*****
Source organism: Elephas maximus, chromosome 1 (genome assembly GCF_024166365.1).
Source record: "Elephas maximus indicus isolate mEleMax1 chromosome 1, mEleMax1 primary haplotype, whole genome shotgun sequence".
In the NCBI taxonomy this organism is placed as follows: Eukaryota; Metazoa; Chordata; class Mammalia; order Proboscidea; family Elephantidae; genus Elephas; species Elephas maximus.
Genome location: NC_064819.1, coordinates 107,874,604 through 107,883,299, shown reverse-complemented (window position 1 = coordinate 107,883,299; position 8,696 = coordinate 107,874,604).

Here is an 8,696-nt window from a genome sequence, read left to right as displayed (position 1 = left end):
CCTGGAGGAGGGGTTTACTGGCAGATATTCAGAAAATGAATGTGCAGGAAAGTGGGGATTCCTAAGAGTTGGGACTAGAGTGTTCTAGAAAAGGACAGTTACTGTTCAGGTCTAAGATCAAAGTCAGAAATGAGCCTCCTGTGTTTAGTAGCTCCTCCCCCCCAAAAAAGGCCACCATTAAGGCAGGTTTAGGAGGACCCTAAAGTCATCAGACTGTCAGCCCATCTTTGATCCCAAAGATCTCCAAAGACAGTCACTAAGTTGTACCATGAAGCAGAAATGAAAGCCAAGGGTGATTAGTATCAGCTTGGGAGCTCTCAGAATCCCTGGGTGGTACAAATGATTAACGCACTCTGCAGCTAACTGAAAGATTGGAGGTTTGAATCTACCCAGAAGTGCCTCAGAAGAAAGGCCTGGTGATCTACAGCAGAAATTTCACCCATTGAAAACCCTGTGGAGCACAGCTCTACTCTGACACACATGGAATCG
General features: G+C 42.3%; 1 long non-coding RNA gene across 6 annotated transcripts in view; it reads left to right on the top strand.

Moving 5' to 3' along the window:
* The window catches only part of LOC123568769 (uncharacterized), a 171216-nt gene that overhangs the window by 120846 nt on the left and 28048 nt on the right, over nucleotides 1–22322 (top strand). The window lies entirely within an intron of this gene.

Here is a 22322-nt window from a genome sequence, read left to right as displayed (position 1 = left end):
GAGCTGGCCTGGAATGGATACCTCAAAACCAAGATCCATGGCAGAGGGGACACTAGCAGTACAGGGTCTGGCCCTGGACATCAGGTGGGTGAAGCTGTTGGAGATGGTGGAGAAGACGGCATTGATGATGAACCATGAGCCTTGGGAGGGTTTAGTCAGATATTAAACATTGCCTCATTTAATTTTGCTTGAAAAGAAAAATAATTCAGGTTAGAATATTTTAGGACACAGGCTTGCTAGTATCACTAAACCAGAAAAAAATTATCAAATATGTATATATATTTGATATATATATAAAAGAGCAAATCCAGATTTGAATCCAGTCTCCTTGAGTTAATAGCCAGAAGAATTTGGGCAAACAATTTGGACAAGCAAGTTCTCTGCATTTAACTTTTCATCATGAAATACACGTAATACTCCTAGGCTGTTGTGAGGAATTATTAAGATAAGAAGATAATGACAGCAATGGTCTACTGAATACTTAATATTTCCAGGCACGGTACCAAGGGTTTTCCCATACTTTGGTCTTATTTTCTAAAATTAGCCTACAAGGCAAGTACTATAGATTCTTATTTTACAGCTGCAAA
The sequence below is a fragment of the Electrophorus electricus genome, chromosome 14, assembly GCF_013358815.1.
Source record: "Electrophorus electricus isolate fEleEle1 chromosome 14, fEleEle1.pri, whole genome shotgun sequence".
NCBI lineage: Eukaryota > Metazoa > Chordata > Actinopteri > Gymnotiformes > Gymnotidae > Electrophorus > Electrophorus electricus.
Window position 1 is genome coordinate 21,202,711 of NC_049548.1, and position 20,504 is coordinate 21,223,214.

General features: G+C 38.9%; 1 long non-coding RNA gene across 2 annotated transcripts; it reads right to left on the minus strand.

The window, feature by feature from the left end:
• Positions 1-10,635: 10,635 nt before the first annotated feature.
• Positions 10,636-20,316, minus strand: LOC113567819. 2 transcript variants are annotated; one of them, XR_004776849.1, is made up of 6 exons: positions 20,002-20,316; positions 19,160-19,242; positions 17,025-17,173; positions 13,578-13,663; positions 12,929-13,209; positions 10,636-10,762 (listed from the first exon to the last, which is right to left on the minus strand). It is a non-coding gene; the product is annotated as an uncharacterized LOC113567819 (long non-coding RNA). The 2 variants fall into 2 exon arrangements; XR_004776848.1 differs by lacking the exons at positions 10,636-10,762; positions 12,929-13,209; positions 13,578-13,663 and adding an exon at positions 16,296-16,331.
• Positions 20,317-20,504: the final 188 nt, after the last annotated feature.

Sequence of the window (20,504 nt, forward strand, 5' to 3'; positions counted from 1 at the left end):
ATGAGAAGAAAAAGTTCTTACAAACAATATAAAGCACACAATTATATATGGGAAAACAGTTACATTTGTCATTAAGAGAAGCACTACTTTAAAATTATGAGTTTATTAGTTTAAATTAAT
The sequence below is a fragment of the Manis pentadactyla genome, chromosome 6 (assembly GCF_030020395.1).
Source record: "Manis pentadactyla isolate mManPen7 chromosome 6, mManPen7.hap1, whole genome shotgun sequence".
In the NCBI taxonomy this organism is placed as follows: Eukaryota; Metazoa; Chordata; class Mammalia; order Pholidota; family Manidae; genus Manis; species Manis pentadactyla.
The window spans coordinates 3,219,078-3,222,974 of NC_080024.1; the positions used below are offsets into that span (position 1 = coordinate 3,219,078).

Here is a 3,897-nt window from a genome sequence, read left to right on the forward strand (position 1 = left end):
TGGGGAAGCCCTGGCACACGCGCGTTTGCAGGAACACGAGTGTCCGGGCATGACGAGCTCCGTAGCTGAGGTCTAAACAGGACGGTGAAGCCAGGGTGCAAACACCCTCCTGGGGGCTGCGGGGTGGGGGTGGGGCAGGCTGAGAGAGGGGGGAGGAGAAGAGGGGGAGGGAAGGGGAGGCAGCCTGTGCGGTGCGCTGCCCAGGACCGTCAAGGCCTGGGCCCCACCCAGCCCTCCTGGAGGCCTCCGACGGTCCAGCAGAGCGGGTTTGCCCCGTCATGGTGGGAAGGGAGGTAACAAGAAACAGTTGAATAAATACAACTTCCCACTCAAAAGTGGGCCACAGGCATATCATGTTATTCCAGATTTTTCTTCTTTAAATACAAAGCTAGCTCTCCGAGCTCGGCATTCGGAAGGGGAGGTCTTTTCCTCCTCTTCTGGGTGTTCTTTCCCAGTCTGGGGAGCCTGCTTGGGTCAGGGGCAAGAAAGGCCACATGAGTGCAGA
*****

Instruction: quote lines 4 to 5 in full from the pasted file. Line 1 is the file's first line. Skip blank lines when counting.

Genome location: NC_064819.1, coordinates 107,874,604 through 107,883,299, shown reverse-complemented (window position 1 = coordinate 107,883,299; position 8,696 = coordinate 107,874,604).

Here is an 8,696-nt window from a genome sequence, read left to right as displayed (position 1 = left end):